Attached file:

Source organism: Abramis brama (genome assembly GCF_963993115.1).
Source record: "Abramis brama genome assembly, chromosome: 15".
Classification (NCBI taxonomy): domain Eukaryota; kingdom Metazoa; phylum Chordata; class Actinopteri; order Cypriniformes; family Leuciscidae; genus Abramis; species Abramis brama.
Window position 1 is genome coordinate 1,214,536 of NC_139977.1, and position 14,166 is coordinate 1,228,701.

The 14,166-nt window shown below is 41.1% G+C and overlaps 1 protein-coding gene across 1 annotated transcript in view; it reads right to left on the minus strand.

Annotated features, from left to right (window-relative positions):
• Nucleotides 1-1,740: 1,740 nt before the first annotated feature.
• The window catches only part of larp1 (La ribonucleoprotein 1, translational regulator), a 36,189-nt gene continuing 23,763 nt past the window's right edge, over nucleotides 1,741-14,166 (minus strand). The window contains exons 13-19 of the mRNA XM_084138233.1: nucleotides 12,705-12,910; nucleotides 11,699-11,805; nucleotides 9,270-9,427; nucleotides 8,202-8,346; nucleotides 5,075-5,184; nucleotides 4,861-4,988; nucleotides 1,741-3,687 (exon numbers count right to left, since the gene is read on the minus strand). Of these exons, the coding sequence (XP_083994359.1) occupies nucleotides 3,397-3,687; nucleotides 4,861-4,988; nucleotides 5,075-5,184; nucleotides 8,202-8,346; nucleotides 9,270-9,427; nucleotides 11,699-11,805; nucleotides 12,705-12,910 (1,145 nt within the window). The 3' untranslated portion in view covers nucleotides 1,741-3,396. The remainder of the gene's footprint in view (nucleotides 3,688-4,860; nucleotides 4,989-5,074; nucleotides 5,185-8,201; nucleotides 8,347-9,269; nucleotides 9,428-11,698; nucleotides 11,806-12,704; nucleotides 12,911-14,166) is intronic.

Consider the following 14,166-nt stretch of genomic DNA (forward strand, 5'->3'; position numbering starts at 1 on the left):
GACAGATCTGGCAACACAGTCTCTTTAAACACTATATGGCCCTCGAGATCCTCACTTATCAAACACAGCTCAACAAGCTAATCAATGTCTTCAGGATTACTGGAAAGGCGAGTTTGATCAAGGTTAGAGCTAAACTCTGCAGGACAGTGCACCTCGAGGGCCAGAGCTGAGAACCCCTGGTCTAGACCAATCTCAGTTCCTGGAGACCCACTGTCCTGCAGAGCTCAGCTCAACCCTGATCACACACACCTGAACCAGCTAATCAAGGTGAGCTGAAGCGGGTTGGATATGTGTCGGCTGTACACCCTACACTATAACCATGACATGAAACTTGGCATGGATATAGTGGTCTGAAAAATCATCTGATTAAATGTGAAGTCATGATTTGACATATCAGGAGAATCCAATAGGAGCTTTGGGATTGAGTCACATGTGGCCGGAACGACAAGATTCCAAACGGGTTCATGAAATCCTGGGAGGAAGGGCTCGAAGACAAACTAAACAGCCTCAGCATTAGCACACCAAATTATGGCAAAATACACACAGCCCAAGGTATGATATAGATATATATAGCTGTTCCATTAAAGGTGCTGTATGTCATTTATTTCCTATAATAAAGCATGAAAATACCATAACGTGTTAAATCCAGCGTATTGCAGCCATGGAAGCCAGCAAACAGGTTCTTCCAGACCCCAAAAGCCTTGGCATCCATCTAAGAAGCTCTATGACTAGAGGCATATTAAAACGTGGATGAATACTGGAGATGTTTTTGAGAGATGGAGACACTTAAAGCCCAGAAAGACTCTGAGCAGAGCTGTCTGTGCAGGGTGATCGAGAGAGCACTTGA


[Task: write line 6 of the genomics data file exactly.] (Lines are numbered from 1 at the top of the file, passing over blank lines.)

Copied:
Annotated features, from left to right (window-relative positions):